Glanders on the rise in animals

12:19 pm Health Care, Heart Care Foundation of India, Medicine

Although no human case has been reported in India, it is better to adhere to precautionary measures

New Delhi, 08 January 2018: According to statistics, the incidence of ‘glanders’ is on the rise in animals.  In 2014/15,3 cases were noted in Himachal Pradesh, Uttar Pradesh, and Jammu and Kashmir; in 2015/16, 5 states (Jammu and Kashmir, Punjab, Uttar Pradesh, Uttarakhand, and Gujarat) reported instances; and it has been reported from 9 states in 2016/17.Glanders is a rare disease with asymptomatically infected animals posing a risk to humans as well.

Glanders is a highly infectious and often fatal zoonotic disease primarily affecting horses, donkeys and mules. It is a notifiable disease of equines caused by Gram-negative bacterium, Burkholderia mallei. Humans are accidental hosts and human to human transmission is rare.

Speaking about this, Padma Shri Awardee Dr K K Aggarwal, President Heart Care Foundation of India (HCFI) and Immediate Past National President Indian Medical Association (IMA), said, “Glanders has traditionally been clinically categorized into nasal, pulmonary and cutaneous forms based on the most commonly affected organ systems in equines. B. mallei is transmitted to humans through contact with tissues or body fluids of infected animals. The bacteria enter the body through cuts or abrasions in the skin and through mucosal surfaces such as the conjunctiva and nose. The infection may occur by inhaling infected aerosol dust. Animal-to-human and human-to-human transmission of glanders is rare. Despite many reported cases of the disease in equines, no human case of glanders has been reported in India till date.”

The clinical symptoms of glanders in humans are non- specific therefore accurate diagnosis and treatment is difficult. The symptoms in humans include low- grade fever and chills, malaise, fatigue, myalgias, backache, headache, rigors, chest pain and lymphadenopathy.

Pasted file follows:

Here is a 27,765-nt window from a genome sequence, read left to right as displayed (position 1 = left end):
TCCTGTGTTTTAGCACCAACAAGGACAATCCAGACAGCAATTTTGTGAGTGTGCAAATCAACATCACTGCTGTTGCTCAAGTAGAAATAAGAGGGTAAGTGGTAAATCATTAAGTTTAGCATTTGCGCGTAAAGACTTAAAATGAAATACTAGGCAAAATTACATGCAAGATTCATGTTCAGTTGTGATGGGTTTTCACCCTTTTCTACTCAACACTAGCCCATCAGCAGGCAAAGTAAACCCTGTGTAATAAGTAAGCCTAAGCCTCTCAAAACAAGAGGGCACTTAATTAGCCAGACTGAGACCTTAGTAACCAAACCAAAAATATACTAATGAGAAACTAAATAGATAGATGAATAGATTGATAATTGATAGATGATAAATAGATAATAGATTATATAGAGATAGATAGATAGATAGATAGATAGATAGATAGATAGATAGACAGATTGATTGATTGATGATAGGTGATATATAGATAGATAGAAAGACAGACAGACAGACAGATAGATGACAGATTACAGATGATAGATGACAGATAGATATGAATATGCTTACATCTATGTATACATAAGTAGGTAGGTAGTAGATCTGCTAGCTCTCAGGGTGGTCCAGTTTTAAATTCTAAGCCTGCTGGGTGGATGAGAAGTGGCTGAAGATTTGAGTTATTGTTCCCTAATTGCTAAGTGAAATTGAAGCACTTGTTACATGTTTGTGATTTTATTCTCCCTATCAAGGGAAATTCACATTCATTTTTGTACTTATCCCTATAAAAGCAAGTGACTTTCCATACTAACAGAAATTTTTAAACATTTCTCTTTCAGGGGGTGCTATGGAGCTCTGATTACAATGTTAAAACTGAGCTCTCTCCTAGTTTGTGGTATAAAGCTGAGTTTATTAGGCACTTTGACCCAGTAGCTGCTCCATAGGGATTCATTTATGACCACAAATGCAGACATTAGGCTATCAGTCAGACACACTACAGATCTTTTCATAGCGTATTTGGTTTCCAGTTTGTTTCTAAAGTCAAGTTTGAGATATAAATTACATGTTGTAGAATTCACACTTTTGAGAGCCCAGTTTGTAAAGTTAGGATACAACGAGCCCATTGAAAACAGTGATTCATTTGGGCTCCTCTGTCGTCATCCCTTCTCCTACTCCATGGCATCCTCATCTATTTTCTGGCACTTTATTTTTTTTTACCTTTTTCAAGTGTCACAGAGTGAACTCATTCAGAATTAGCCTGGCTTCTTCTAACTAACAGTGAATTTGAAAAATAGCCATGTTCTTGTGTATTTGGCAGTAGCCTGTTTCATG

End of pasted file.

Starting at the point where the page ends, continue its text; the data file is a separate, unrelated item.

Due to its high death rate and the small number of organisms needed to cause infection, B. mallei is considered a potential biological warfare or bioterrorism agent. It can also be transmitted by aerosol and is known to be resistant to multiple antibiotics. “Do not ignore nodules and discharging ulcers in nose, lungs and skin in these animals,” tweeted Dr Aggarwal @drkkaggarwal.

Some tips to prevent infection from B. mallei include the following.

  • Avoid contact with soil and standing water, especially if you have diabetes or open skin lesions.
  • Wear boots while doing any kind of agricultural work.
  • Do not handle sick or dead animal bodies, especially in areas with prevalence of this disease. If you must handle sick or dead animal bodies, use gloves, eye protection, and a mask.
  • It is always a good idea to wash your hands regularly and avoid touching your eyes, nose, and mouth.

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